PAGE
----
'Repeat Buying' Refreshed
Maps, once we have got used to them, tend to be taken for granted. The charted landmarks, the road systems, the most economical way to get from A to B, cease to be of direct concern and become part of the assumed background to our thinking. And, because we quickly forget what it was like when there were no landmarks and no way of seeing the right road, we also forget those who made the maps, and lose sight of our debt to them.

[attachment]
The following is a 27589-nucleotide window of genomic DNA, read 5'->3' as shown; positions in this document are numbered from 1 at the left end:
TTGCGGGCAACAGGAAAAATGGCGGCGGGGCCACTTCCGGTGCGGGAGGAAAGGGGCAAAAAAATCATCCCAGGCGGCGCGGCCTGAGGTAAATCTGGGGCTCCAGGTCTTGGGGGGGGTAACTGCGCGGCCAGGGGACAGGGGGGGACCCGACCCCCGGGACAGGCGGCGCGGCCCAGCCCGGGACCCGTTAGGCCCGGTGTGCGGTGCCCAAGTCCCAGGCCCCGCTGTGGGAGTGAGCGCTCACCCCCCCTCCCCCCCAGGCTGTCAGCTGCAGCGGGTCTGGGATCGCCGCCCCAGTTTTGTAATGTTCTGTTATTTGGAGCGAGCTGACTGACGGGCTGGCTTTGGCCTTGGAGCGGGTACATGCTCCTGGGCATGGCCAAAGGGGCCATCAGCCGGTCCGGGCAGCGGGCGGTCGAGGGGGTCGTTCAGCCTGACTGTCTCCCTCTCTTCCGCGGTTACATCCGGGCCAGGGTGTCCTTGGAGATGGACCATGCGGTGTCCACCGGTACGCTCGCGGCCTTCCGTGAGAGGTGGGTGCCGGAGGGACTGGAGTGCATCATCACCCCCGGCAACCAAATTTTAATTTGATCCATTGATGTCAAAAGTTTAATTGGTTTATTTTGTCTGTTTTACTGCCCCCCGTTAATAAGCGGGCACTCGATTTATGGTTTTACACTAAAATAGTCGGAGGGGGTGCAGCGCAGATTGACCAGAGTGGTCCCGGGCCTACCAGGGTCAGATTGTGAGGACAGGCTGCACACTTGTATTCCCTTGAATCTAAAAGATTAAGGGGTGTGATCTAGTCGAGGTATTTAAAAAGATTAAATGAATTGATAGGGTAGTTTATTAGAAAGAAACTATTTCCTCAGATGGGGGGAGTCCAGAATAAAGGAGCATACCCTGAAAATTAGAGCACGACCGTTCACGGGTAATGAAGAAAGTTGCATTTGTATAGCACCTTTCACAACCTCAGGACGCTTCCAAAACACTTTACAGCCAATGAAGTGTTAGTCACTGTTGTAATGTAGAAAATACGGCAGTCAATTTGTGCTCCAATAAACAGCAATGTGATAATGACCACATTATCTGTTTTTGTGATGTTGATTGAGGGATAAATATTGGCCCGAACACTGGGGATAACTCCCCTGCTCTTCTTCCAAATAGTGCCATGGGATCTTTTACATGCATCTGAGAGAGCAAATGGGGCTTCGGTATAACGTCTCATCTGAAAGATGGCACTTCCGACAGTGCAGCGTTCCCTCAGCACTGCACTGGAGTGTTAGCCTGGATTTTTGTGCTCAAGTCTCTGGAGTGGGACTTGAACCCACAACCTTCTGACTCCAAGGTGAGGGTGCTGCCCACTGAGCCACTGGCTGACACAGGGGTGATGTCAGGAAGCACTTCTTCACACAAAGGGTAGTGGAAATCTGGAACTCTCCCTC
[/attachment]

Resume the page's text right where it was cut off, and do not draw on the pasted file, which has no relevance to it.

Andrew Ehrenberg is the first and still the most convincing map-maker in marketing science. His discoveries (I deliberately prefer that word to either 'models' or 'observations' for reasons which may become clear) have permanently altered the way we think about consumer behaviour. Certain ideas which were possible before (for example, that a brand could be made to grow simply by causing its current buyers to buy it more heavily) are now simply out of court. We have been affected by this changed perspective for nearly 20 years, and have typically forgotten how and why it happened and, perhaps, lost sight of its implications. It is therefore timely that Ehrenberg's 'Repeat Buying' has now gone into a second edition, the first since 1972.